My phone rings: it is Old-School Boss. I am nervous, but no more than usual. His formal, headmasterly tone always manages to unnerve me, and when I replace the receiver after one of our exchanges I often feel I have slipped back into the skin of the painfully shy and inarticulate schoolgirl I thought I had left far behind.
“Can you come down to my office for five minutes please?”
Something in his voice, coupled with the way in which my boss averts his eyes when I mutter that I have been summoned, alerts me to the fact that something is very wrong.
Old School Boss motions for me to close the door behind me. He doesn’t wait until I am seated to deliver the first line of his speech.
“I’m afraid I have called you here to tell you that I am obliged to terminate your employment with the firm.”
My mouth forms a perfect “O” of astonishment.
“This is because of your internet site.”
Somehow he manages to make “internet” sound like an unspeakably filthy word.
He doesn’t care to disclose how it is that the existence of petite anglaise has suddenly come to light, but I suspect the high number of page views I happened to notice last weekend by someone living in my boss’s town were not coincidental. The statistic had made me mildly nervous, but when nothing was said on Monday morning, I dismissed my fears as nothing more than a nasty bout of sitemeter-induced paranoia; an occupational hazard.
With hindsight, I realise this would have been a good time to say “but how can the firm be identified?” However at that precise moment my synapses probably resemble a game of join the dots.
He adds, almost as an afterthought, that he also has reason to believe I had accessed my blog during working hours.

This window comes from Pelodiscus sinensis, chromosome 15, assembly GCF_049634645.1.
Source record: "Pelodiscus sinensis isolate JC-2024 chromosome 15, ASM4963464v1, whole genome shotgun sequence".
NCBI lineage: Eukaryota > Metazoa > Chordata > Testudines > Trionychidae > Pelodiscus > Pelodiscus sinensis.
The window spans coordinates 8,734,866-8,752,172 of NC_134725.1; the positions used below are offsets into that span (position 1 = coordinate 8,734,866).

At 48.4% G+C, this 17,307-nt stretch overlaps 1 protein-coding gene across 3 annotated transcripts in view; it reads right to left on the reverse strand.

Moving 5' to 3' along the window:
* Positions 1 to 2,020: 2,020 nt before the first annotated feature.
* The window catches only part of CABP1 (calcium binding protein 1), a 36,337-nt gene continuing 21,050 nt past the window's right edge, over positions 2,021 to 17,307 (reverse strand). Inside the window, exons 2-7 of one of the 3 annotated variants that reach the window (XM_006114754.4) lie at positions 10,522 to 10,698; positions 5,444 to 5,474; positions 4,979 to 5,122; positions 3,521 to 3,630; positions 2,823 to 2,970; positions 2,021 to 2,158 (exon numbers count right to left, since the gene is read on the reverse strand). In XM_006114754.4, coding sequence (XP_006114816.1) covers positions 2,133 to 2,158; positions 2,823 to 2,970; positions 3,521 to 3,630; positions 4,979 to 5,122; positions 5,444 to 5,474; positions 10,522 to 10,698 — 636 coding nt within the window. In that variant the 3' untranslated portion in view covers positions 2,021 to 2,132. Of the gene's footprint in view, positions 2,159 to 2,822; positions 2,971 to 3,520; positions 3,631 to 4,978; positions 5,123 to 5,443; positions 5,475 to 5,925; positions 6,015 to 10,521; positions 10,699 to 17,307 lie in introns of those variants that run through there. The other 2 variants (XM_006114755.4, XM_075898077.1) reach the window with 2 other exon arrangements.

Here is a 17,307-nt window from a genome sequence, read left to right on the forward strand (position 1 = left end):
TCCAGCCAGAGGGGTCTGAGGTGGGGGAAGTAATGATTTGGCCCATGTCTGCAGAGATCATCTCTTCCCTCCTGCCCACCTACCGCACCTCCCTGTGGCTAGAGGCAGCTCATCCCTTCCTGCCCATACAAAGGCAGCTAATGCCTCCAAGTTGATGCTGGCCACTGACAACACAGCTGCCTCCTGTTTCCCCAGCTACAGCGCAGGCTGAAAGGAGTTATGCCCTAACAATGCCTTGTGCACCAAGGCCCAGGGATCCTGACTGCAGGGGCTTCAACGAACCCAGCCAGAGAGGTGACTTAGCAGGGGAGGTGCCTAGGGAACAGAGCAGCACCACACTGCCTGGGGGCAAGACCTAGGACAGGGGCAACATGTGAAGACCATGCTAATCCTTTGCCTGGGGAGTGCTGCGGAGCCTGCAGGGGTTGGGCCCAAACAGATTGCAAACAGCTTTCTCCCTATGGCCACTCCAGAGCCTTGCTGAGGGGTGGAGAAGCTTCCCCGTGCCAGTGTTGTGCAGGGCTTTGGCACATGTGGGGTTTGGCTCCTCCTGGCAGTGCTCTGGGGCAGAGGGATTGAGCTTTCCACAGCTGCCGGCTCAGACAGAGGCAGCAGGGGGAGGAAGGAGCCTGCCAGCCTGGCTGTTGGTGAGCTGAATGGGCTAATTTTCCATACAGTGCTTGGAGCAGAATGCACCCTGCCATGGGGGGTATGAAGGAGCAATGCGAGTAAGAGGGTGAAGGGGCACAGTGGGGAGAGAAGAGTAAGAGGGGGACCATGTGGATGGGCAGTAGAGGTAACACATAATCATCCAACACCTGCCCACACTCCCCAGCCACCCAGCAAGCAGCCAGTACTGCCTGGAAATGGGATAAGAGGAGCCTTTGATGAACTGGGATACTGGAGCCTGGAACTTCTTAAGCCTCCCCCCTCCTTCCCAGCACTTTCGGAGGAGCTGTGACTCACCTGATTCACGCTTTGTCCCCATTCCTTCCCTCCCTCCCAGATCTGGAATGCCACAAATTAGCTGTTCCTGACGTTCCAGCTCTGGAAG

I am handed a letter to read and sign, which invites me to attend a dismissal interview the following week. There is a phrase I do not understand, “mise à pied conservatoire”, the horrible significance of which only becomes clear once I get hold of a dictionary, at home. I have been suspended without pay, pending my dismissal interview for gross misconduct*. The kind of grizzly fate usually reserved for people who endanger the lives of other employees, turn up to work under the influence or embezzle funds.
“I’m going to have to ask you to collect your belongings, and you will then leave immediately.”
I take a few moments to gather my wits. Cheeks flaming, I slowly make my way back upstairs.
Curiously, when I return to my desk to start gathering up my personal effects, my boss is nowhere to be seen.
*This was revised ten days later to “licenciement pour cause réelle et sérieuse – perte de confiance” – (dismissal for real and serious cause – breakdown of trust). Something of a relief as gross misconduct involves immediate dismissal, whereas “cause réelle” involved a paid notice period during which my presence in the office was not deemed necessary.